A cerebral energy-bunny, he relies on a strictly instinctive approach to business decisions, which these days are more often based on whatever data overheated computers care to spit out. “In the end,” he told me in a lengthy recent interview, “judgment and instinct are still the elements of great success. One can have all of the numbers prepared, all the logistics, all the statistics run, but until one faces a human being or a corporate entity, one really has no sense of its service, let alone its potential. How can one quantify success or failure? Is it a failure if it is not a financial success but revives a purpose, if it makes one move in another direction that is successful, that, in fact, is absolutely necessary as a learning curve? I really believe in that. I’ve experienced it.”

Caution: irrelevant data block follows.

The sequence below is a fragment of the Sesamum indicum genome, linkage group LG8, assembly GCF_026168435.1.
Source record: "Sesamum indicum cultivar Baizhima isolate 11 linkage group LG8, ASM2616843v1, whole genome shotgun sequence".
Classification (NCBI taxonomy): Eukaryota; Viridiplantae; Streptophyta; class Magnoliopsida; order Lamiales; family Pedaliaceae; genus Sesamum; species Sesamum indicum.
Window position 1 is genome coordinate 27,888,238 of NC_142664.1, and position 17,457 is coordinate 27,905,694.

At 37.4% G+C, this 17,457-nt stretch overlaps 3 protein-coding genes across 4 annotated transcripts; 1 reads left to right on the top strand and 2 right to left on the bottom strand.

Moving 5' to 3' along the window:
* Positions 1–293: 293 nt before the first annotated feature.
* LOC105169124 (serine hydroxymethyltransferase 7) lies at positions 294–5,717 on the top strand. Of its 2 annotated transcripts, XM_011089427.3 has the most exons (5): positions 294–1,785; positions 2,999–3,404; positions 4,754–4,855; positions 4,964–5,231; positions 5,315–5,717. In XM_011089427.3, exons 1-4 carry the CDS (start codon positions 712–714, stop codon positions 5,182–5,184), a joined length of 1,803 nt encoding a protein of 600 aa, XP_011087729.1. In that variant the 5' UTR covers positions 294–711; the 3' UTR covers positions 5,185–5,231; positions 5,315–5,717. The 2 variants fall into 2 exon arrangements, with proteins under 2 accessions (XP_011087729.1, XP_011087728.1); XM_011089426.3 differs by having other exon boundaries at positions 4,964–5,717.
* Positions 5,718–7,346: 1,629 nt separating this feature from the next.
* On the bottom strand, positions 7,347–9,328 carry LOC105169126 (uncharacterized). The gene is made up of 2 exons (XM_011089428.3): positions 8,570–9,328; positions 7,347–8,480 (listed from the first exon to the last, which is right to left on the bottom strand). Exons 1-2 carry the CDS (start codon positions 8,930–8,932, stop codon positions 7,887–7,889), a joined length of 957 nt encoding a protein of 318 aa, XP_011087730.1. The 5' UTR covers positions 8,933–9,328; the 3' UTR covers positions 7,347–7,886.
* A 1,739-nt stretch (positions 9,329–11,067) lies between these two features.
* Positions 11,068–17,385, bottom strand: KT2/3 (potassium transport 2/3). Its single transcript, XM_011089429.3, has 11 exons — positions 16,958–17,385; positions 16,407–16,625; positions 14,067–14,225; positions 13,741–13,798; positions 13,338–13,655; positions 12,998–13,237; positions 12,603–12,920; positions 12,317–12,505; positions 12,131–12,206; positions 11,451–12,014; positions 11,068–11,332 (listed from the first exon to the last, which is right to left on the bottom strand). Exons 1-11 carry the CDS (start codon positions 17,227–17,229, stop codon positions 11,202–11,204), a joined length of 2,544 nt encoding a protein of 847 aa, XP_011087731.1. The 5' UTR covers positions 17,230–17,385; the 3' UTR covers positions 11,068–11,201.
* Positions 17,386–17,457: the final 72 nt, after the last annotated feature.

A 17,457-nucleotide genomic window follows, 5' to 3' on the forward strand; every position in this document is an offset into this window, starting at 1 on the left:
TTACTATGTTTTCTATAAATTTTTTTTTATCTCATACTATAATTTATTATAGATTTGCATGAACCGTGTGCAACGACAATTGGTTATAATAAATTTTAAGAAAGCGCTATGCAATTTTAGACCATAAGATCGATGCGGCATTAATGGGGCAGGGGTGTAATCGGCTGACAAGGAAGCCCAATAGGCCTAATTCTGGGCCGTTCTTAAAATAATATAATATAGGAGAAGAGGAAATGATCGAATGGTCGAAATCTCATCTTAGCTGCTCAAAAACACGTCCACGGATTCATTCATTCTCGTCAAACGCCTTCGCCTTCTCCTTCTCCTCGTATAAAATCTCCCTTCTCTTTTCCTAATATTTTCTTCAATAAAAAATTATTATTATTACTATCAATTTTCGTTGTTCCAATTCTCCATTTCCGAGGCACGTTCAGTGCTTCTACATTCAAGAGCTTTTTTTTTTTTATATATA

There is a touch of extrasensory perception about the man and his post-modern gibberish, which reminds me of nothing so much as Miles Davis improvising his way to melodic truth. Sheet music is for losers; it’s the loosey-goosey character of jazz that gives it energy and allows it to regenerate itself. Thomson understands that hip approach. He lives it. “I am absolutely compelled to follow my feelings,” has always been his mantra, “or I forfeit the right to live.”
Even before he takes over, the youthful chairman made a tough decision. Despite heavy pressure from within that company headquarters ought to be moved south of the border, where most of its business originates, Thomson Corp. will remain based in Canada. “Absolutely, our head office is staying in Toronto,” Thomson told me. “It feels good. It feels right. There is nothing more to say, really.”